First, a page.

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Preface

dened by the Fortran 2003 standard. Chapter 18 describes a part of Fortran 2008 that was originally dened by an ISO Technical Report and two further chapters describe the other new features of Fortran 2008. The structure of the book thus allows the reader to distinguish clearly between Fortran 95 (plus allocatable array extensions), Fortran 2003, and the new Fortran 2008 features. Note that, apart from a small number of deletions, each of the languages Fortran 77, Fortran 90, Fortran 95, Fortran 2003, and Fortran 2008 is a subset of its successor. In order to make the book a complete reference work, it concludes with seven appendices. They contain, successively, a list of the intrinsic procedures, a description of various features whose use we deprecate and do not describe in the body of the book, a description of obsolescent and deleted features, advice on avoiding compilation cascades, an extended example illustrating the use of object orientation, a glossary of Fortran terms, and solutions to most of the exercises. It is our hope that this book, by providing complete descriptions of Fortran 95, Fortran 2003 and Fortran 2008, will continue the helpful role that earlier editions played for the corresponding versions of the standard, and that it will serve as a long-term reference work for the modern Fortran programming language. Malcolm Cohen wishes to thank the Numerical Algorithms Group (NAG) for its encouragement during the writing of this book.

Conventions used in this book Fortran displayed text is set in typewriter font:integer :: i, j

and a line consisting of a colon indicates omitted lines:subroutine sort : end subroutine sort

Informal BNF terms are in italics: if (scalar-logical-expr) action-stmt Square brackets in italics indicate optional items: end if [name] and an ellipsis represents an arbitrary number of repeated items: [ case selector [name]] block] ... The italic letter b signies a blank character. Corrections to any signicant errors detected in this book will be made available in the les edits.ps and edits.pdf at ftp://ftp.numerical.rl.ac.uk/pub/MRandC.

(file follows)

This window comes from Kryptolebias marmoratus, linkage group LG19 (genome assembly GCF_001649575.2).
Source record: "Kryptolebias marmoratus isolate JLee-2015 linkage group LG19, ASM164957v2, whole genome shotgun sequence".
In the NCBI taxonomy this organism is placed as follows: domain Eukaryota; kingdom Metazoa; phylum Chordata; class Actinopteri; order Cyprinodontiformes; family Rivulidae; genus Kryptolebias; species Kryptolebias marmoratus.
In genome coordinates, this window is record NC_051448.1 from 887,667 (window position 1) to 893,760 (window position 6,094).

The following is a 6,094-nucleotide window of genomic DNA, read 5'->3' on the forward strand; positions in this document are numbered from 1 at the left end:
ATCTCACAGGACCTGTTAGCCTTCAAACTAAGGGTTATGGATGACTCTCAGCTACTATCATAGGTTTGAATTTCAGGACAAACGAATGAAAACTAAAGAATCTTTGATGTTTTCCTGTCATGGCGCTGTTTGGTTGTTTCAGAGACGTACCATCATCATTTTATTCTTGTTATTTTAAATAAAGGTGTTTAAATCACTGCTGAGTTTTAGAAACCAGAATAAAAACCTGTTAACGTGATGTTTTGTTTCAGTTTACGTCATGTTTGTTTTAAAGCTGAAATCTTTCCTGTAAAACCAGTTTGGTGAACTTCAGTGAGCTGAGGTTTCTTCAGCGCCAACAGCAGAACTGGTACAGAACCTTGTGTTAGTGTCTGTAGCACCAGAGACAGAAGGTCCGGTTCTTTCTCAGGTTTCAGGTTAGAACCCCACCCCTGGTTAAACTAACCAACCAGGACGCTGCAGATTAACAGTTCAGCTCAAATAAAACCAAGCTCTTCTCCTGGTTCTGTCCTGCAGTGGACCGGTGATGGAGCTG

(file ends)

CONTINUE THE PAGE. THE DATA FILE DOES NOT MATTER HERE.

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Contents1 Whence Fortran? 1.1 Introduction . . . . . . . . . . . . . 1.2 Fortrans early history . . . . . . . . 1.3 The drive for the Fortran 90 standard 1.4 Language evolution . . . . . . . . . 1.5 Fortran 95 . . . . . . . . . . . . . . 1.6 Extensions to Fortran 95 . . . . . . 1.7 Fortran 2003 . . . . . . . . . . . . . 1.8 Fortran 2008 . . . . . . . . . . . . . 1.9 Conformance . . . . . . . . . . . . Language elements 2.1 Introduction . . . . . . . . . . . . 2.2 Fortran character set . . . . . . . 2.3 Tokens . . . . . . . . . . . . . . . 2.4 Source form . . . . . . . . . . . . 2.5 Concept of type . . . . . . . . . . 2.6 Literal constants of intrinsic type . 2.6.1 Integer literal constants . . 2.6.2 Real literal constants . . . 2.6.3 Complex literal constants . 2.6.4 Character literal constants 2.6.5 Logical literal constants . 2.7 Names . . . . . . . . . . . . . . . 2.8 Scalar variables of intrinsic type . 2.9 Derived data types . . . . . . . . 2.10 Arrays of intrinsic type . . . . . . 2.11 Character substrings . . . . . . . . 2.12 Objects and subobjects . . . . . . 2.13 Pointers . . . . . . . . . . . . . . 2.14 Summary . . . . . . . . . . . . . . . . . . . . . . . . . . . . . . . . 1 1 2 3 4 4 5 6 7 7 9 9 9 10 11 13 14 14 15 17 17 19 20 20 21 23 26 27 27 29